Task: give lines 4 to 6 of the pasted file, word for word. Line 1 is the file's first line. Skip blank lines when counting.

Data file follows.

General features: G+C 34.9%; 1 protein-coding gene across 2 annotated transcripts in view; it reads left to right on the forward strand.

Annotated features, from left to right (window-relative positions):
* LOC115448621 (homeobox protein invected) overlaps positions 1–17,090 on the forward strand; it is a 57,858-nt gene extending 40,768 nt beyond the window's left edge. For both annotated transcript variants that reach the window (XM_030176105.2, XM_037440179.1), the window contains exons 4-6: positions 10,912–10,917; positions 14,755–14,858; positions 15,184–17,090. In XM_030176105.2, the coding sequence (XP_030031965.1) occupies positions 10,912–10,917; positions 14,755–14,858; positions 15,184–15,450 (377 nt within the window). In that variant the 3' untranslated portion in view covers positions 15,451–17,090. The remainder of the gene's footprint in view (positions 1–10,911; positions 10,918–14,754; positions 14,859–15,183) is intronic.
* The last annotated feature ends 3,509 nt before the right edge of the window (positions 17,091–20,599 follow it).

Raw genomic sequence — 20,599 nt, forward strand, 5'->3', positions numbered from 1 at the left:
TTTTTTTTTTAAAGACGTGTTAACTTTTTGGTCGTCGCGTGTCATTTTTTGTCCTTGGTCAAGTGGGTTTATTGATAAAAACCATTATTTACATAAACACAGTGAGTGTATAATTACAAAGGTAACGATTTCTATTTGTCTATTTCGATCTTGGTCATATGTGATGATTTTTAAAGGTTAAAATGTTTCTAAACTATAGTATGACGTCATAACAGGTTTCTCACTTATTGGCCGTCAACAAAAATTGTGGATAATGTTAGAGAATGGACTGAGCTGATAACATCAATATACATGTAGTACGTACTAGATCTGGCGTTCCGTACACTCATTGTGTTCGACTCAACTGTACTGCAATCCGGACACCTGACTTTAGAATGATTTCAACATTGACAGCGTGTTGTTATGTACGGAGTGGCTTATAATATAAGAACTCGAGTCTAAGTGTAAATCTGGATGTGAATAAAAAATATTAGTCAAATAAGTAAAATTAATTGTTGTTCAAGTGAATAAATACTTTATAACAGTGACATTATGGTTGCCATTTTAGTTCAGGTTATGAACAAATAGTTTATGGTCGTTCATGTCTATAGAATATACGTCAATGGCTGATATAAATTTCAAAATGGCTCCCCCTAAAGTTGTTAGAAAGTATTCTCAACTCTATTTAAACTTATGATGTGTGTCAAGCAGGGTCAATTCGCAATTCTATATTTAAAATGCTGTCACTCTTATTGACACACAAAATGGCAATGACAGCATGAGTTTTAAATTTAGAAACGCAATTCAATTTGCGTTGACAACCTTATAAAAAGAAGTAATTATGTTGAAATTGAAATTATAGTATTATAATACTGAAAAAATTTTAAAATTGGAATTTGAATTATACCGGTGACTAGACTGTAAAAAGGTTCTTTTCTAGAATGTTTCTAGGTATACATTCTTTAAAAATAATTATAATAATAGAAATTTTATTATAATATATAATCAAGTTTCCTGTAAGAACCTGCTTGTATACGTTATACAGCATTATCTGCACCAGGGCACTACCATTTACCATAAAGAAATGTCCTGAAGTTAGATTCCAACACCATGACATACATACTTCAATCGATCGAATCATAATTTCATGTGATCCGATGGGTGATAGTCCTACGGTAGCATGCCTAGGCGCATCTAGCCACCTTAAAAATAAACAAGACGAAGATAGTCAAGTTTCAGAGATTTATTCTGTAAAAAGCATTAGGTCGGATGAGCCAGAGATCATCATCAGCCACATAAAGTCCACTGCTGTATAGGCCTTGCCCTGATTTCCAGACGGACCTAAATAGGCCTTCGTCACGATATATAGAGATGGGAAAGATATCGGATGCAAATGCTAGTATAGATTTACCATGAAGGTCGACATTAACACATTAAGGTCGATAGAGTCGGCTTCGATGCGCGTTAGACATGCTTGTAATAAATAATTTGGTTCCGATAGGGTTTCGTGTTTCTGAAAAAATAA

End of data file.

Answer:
* The last annotated feature ends 3,509 nt before the right edge of the window (positions 17,091–20,599 follow it).

Raw genomic sequence — 20,599 nt, forward strand, 5'->3', positions numbered from 1 at the left:
TTTTTTTTTTAAAGACGTGTTAACTTTTTGGTCGTCGCGTGTCATTTTTTGTCCTTGGTCAAGTGGGTTTATTGATAAAAACCATTATTTACATAAACACAGTGAGTGTATAATTACAAAGGTAACGATTTCTATTTGTCTATTTCGATCTTGGTCATATGTGATGATTTTTAAAGGTTAAAATGTTTCTAAACTATAGTATGACGTCATAACAGGTTTCTCACTTATTGGCCGTCAACAAAAATTGTGGATAATGTTAGAGAATGGACTGAGCTGATAACATCAATATACATGTAGTACGTACTAGATCTGGCGTTCCGTACACTCATTGTGTTCGACTCAACTGTACTGCAATCCGGACACCTGACTTTAGAATGATTTCAACATTGACAGCGTGTTGTTATGTACGGAGTGGCTTATAATATAAGAACTCGAGTCTAAGTGTAAATCTGGATGTGAATAAAAAATATTAGTCAAATAAGTAAAATTAATTGTTGTTCAAGTGAATAAATACTTTATAACAGTGACATTATGGTTGCCATTTTAGTTCAGGTTATGAACAAATAGTTTATGGTCGTTCATGTCTATAGAATATACGTCAATGGCTGATATAAATTTCAAAATGGCTCCCCCTAAAGTTGTTAGAAAGTATTCTCAACTCTATTTAAACTTATGATGTGTGTCAAGCAGGGTCAATTCGCAATTCTATATTTAAAATGCTGTCACTCTTATTGACACACAAAATGGCAATGACAGCATGAGTTTTAAATTTAGAAACGCAATTCAATTTGCGTTGACAACCTTATAAAAAGAAGTAATTATGTTGAAATTGAAATTATAGTATTATAATACTGAAAAAATTTTAAAATTGGAATTTGAATTATACCGGTGACTAGACTGTAAAAAGGTTCTTTTCTAGAATGTTTCTAGGTATACATTCTTTAAAAATAATTATAATAATAGAAATTTTATTATAATATATAATCAAGTTTCCTGTAAGAACCTGCTTGTATACGTTATACAGCATTATCTGCACCAGGGCACTACCATTTACCATAAAGAAATGTCCTGAAGTTAGATTCCAACACCATGACATACATACTTCAATCGATCGAATCATAATTTCATGTGATCCGATGGGTGATAGTCCTACGGTAGCATGCCTAGGCGCATCTAGCCACCTTAAAAATAAACAAGACGAAGATAGTCAAGTTTCAGAGATTTATTCTGTAAAAAGCATTAGGTCGGATGAGCCAGAGATCATCATCAGCCACATAAAGTCCACTGCTGTATAGGCCTTGCCCTGATTTCCAGACGGACCTAAATAGGCCTTCGTCACGATATATAGAGATGGGAAAGATATCGGATGCAAATGCTAGTATAGATTTACCATGAAGGTCGACATTAACACATTAAGGTCGATAGAGTCGGCTTCGATGCGCGTTAGACATGCTTGTAATAAATAATTTGGTTCCGATAGGGTTTCGTGTTTCTGAAAAAATAA